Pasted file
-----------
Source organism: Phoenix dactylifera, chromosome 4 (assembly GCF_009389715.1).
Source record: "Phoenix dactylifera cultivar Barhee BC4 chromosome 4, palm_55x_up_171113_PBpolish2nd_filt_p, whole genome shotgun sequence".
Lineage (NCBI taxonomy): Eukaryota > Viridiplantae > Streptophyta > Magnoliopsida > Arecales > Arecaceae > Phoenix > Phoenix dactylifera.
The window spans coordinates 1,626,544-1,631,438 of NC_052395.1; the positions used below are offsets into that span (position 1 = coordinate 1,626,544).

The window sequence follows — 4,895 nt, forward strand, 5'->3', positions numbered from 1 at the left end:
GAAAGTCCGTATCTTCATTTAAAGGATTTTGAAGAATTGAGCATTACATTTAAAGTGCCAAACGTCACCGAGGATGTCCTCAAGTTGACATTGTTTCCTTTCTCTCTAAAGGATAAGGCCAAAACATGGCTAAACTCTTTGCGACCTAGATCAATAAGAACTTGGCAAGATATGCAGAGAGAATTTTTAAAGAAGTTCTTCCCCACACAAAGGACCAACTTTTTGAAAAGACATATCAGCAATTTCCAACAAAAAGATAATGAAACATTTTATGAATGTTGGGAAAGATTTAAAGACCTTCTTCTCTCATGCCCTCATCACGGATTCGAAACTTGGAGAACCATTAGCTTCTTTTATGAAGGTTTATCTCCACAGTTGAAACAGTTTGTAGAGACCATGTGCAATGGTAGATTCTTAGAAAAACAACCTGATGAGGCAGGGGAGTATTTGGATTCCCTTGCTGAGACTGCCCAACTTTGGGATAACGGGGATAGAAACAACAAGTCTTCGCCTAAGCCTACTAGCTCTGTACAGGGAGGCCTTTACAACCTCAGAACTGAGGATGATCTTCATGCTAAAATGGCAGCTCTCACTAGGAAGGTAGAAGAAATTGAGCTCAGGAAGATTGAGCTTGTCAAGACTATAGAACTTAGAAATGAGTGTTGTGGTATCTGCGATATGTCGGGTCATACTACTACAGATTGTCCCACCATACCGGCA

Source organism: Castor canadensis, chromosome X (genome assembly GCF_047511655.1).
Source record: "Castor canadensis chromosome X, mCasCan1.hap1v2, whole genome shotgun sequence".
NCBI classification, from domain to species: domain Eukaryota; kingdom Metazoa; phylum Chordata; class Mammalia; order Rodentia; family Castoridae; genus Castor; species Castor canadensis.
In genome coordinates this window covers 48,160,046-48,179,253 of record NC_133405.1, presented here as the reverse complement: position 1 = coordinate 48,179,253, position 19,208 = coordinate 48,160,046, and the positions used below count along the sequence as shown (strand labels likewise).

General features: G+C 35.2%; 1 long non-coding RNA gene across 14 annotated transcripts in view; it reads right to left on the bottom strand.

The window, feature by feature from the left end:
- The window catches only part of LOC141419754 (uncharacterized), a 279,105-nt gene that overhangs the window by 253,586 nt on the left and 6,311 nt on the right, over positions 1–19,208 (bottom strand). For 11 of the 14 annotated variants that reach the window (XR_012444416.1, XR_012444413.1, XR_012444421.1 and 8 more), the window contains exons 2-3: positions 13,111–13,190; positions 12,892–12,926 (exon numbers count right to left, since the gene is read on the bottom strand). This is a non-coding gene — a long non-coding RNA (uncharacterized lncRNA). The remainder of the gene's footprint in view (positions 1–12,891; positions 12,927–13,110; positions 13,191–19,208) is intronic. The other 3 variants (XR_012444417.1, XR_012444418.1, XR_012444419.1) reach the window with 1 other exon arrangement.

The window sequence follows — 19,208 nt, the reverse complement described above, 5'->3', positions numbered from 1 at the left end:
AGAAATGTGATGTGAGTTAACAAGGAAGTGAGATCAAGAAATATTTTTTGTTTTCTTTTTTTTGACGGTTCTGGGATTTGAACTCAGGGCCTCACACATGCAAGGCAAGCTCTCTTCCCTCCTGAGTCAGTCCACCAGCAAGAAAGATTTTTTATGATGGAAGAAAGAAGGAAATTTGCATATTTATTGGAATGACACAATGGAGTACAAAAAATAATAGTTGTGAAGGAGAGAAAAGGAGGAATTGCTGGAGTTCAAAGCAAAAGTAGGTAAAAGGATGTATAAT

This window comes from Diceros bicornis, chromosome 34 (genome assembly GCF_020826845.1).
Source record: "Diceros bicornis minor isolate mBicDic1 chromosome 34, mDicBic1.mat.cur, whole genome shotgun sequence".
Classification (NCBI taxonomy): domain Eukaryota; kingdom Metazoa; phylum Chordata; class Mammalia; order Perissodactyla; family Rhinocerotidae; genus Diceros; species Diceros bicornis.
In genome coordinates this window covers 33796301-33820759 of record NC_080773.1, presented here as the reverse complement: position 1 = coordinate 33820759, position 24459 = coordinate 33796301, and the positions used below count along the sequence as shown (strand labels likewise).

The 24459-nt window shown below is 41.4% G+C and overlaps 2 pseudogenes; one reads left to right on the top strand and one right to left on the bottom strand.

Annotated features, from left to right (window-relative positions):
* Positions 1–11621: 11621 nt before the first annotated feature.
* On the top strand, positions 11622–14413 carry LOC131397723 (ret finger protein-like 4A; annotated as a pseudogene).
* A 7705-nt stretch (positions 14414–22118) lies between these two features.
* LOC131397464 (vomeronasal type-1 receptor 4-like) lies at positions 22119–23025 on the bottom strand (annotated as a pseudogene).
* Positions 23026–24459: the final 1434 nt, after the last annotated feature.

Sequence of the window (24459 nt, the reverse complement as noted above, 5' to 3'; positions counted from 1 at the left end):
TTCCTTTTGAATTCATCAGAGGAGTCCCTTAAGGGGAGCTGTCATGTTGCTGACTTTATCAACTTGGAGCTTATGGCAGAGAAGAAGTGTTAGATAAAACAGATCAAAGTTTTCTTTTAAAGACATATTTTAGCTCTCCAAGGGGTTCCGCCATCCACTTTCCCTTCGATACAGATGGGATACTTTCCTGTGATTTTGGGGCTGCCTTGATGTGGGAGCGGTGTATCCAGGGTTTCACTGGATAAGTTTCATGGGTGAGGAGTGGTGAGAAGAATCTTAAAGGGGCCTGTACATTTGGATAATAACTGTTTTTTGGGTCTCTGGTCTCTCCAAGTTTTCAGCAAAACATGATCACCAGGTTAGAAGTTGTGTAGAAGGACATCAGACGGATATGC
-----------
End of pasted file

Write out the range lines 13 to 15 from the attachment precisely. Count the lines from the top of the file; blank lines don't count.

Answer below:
- The window catches only part of LOC141419754 (uncharacterized), a 279,105-nt gene that overhangs the window by 253,586 nt on the left and 6,311 nt on the right, over positions 1–19,208 (bottom strand). For 11 of the 14 annotated variants that reach the window (XR_012444416.1, XR_012444413.1, XR_012444421.1 and 8 more), the window contains exons 2-3: positions 13,111–13,190; positions 12,892–12,926 (exon numbers count right to left, since the gene is read on the bottom strand). This is a non-coding gene — a long non-coding RNA (uncharacterized lncRNA). The remainder of the gene's footprint in view (positions 1–12,891; positions 12,927–13,110; positions 13,191–19,208) is intronic. The other 3 variants (XR_012444417.1, XR_012444418.1, XR_012444419.1) reach the window with 1 other exon arrangement.

The window sequence follows — 19,208 nt, the reverse complement described above, 5'->3', positions numbered from 1 at the left end:
AGAAATGTGATGTGAGTTAACAAGGAAGTGAGATCAAGAAATATTTTTTGTTTTCTTTTTTTTGACGGTTCTGGGATTTGAACTCAGGGCCTCACACATGCAAGGCAAGCTCTCTTCCCTCCTGAGTCAGTCCACCAGCAAGAAAGATTTTTTATGATGGAAGAAAGAAGGAAATTTGCATATTTATTGGAATGACACAATGGAGTACAAAAAATAATAGTTGTGAAGGAGAGAAAAGGAGGAATTGCTGGAGTTCAAAGCAAAAGTAGGTAAAAGGATGTATAAT